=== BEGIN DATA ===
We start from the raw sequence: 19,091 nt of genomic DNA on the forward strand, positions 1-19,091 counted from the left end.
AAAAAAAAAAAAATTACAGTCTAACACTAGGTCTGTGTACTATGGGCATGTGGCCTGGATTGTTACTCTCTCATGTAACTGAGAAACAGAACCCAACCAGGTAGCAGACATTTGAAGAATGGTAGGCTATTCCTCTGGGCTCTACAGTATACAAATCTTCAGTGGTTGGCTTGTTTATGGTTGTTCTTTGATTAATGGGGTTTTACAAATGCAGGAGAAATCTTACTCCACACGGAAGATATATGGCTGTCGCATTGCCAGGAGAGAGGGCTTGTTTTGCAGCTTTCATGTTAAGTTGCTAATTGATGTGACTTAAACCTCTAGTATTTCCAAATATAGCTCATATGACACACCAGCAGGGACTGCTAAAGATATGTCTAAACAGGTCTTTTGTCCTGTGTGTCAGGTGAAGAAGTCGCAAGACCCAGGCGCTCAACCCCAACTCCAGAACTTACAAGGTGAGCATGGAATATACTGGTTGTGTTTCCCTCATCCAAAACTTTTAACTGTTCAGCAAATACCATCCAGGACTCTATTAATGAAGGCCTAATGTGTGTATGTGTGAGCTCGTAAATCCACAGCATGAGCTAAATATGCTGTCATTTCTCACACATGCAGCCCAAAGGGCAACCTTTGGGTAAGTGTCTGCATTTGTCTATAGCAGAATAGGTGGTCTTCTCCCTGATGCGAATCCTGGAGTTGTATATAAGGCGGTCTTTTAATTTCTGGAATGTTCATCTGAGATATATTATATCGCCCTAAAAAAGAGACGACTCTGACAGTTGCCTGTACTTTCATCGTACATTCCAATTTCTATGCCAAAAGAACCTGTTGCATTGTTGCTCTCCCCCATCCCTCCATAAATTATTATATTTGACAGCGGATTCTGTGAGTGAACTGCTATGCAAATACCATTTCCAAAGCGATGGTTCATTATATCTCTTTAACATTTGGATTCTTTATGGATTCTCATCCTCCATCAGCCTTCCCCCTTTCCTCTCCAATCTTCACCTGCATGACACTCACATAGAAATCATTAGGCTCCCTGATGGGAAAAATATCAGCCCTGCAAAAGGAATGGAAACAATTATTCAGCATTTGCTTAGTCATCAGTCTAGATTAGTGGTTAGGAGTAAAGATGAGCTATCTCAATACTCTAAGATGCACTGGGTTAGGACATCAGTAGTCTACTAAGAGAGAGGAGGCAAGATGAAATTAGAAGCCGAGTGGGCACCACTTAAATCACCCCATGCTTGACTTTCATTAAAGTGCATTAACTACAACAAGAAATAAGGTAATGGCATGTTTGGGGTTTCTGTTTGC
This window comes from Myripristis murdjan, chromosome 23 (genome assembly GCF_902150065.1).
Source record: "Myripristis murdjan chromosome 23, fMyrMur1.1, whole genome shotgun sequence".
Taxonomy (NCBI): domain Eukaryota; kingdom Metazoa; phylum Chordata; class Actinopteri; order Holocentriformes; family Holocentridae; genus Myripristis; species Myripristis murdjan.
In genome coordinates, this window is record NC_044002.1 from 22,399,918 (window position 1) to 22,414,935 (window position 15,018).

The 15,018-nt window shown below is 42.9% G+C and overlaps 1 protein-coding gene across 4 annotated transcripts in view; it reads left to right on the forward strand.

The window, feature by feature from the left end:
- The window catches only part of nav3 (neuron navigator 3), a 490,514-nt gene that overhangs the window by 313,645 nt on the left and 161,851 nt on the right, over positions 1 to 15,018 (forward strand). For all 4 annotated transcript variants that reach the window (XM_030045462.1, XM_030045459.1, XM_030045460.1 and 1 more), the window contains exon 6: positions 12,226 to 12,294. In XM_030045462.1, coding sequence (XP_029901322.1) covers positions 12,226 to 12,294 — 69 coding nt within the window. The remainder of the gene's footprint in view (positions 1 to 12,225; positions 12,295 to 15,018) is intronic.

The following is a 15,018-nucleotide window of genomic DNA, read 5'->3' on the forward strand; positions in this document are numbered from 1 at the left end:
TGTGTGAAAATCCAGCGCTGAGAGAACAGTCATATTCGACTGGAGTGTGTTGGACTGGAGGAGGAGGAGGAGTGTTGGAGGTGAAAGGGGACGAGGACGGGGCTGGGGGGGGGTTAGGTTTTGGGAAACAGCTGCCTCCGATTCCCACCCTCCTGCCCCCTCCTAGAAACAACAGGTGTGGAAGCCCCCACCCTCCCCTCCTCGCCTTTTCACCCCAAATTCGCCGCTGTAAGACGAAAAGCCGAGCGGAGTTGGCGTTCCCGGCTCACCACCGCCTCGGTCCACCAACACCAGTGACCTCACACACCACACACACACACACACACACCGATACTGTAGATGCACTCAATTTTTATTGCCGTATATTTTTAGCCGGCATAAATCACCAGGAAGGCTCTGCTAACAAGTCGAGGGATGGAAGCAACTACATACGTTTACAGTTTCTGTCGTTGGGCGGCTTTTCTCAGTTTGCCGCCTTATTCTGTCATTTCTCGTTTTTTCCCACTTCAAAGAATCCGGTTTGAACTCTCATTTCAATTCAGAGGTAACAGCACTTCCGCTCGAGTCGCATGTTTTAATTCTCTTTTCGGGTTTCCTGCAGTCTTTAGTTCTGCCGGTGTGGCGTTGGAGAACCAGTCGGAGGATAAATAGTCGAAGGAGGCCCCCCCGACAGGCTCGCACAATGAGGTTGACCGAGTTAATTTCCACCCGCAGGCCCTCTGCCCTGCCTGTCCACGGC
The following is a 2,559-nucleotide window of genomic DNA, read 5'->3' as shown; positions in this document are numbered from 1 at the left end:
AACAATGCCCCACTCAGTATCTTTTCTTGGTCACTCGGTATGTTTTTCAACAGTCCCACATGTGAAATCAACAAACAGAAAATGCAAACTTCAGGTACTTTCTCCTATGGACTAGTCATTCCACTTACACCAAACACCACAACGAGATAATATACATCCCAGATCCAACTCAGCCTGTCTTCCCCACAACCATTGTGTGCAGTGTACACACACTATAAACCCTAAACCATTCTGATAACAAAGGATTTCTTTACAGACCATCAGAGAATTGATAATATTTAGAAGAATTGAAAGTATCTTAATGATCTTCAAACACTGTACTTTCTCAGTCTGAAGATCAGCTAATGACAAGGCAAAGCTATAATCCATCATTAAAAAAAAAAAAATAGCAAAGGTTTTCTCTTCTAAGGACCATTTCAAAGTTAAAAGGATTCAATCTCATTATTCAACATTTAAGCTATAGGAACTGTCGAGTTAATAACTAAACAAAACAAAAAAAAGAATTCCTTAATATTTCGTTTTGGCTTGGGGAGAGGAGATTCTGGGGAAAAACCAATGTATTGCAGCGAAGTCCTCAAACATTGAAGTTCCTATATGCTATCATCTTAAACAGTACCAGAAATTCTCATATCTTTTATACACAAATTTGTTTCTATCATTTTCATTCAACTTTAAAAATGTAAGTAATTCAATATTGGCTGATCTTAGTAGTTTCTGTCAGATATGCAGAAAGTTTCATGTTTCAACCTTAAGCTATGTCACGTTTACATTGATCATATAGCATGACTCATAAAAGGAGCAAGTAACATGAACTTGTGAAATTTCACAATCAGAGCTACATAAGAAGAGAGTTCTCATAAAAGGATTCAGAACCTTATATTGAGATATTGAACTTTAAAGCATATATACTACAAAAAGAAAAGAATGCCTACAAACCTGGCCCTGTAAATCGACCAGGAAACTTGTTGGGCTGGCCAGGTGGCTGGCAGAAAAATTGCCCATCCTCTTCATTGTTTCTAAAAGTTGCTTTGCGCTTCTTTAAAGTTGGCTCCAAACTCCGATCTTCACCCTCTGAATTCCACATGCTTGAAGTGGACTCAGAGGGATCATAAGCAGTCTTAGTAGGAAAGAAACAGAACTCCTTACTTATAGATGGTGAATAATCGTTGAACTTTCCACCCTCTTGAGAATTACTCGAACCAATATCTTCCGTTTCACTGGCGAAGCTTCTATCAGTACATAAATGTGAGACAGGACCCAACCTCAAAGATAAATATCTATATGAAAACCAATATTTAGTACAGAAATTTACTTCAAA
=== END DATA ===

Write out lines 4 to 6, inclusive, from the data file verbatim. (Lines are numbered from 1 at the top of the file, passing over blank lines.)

Source record: "Myripristis murdjan chromosome 23, fMyrMur1.1, whole genome shotgun sequence".
Taxonomy (NCBI): domain Eukaryota; kingdom Metazoa; phylum Chordata; class Actinopteri; order Holocentriformes; family Holocentridae; genus Myripristis; species Myripristis murdjan.
In genome coordinates, this window is record NC_044002.1 from 22,399,918 (window position 1) to 22,414,935 (window position 15,018).